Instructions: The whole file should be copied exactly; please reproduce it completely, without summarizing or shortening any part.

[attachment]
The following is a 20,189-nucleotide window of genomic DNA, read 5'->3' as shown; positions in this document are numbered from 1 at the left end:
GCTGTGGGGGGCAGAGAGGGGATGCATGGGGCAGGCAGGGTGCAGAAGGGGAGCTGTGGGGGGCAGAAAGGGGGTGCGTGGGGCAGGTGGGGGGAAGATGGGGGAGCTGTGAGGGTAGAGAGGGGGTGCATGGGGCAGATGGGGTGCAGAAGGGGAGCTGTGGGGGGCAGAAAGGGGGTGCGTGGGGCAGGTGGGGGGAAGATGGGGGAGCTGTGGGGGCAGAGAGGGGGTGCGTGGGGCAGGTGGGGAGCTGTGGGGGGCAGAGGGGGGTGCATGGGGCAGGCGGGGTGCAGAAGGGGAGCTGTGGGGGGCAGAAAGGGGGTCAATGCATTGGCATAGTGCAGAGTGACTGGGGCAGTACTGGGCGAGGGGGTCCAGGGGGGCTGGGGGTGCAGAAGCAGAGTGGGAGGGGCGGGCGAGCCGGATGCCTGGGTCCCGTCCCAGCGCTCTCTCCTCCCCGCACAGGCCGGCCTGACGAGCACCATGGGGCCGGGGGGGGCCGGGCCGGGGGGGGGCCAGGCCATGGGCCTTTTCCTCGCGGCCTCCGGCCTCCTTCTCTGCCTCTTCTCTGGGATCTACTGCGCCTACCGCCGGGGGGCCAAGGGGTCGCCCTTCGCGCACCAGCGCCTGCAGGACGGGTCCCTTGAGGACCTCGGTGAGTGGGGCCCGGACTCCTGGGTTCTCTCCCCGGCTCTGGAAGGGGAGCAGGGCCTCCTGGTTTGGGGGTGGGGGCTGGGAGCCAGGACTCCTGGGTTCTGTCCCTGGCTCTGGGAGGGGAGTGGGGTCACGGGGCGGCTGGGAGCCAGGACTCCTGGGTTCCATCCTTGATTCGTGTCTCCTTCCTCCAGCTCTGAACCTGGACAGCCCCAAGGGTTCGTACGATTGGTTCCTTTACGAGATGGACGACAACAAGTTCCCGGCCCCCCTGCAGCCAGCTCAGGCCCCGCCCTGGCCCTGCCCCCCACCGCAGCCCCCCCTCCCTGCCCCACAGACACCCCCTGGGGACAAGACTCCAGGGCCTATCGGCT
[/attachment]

The following is a 20,189-nucleotide window of genomic DNA, read 5'->3' as shown; positions in this document are numbered from 1 at the left end:
GCTGTGGGGGGCAGAGAGGGGATGCATGGGGCAGGCAGGGTGCAGAAGGGGAGCTGTGGGGGGCAGAAAGGGGGTGCGTGGGGCAGGTGGGGGGAAGATGGGGGAGCTGTGAGGGTAGAGAGGGGGTGCATGGGGCAGATGGGGTGCAGAAGGGGAGCTGTGGGGGGCAGAAAGGGGGTGCGTGGGGCAGGTGGGGGGAAGATGGGGGAGCTGTGGGGGCAGAGAGGGGGTGCGTGGGGCAGGTGGGGAGCTGTGGGGGGCAGAGGGGGGTGCATGGGGCAGGCGGGGTGCAGAAGGGGAGCTGTGGGGGGCAGAAAGGGGGTCAATGCATTGGCATAGTGCAGAGTGACTGGGGCAGTACTGGGCGAGGGGGTCCAGGGGGGCTGGGGGTGCAGAAGCAGAGTGGGAGGGGCGGGCGAGCCGGATGCCTGGGTCCCGTCCCAGCGCTCTCTCCTCCCCGCACAGGCCGGCCTGACGAGCACCATGGGGCCGGGGGGGGCCGGGCCGGGGGGGGGCCAGGCCATGGGCCTTTTCCTCGCGGCCTCCGGCCTCCTTCTCTGCCTCTTCTCTGGGATCTACTGCGCCTACCGCCGGGGGGCCAAGGGGTCGCCCTTCGCGCACCAGCGCCTGCAGGACGGGTCCCTTGAGGACCTCGGTGAGTGGGGCCCGGACTCCTGGGTTCTCTCCCCGGCTCTGGAAGGGGAGCAGGGCCTCCTGGTTTGGGGGTGGGGGCTGGGAGCCAGGACTCCTGGGTTCTGTCCCTGGCTCTGGGAGGGGAGTGGGGTCACGGGGCGGCTGGGAGCCAGGACTCCTGGGTTCCATCCTTGATTCGTGTCTCCTTCCTCCAGCTCTGAACCTGGACAGCCCCAAGGGTTCGTACGATTGGTTCCTTTACGAGATGGACGACAACAAGTTCCCGGCCCCCCTGCAGCCAGCTCAGGCCCCGCCCTGGCCCTGCCCCCCACCGCAGCCCCCCCTCCCTGCCCCACAGACACCCCCTGGGGACAAGACTCCAGGGCCTATCGGCT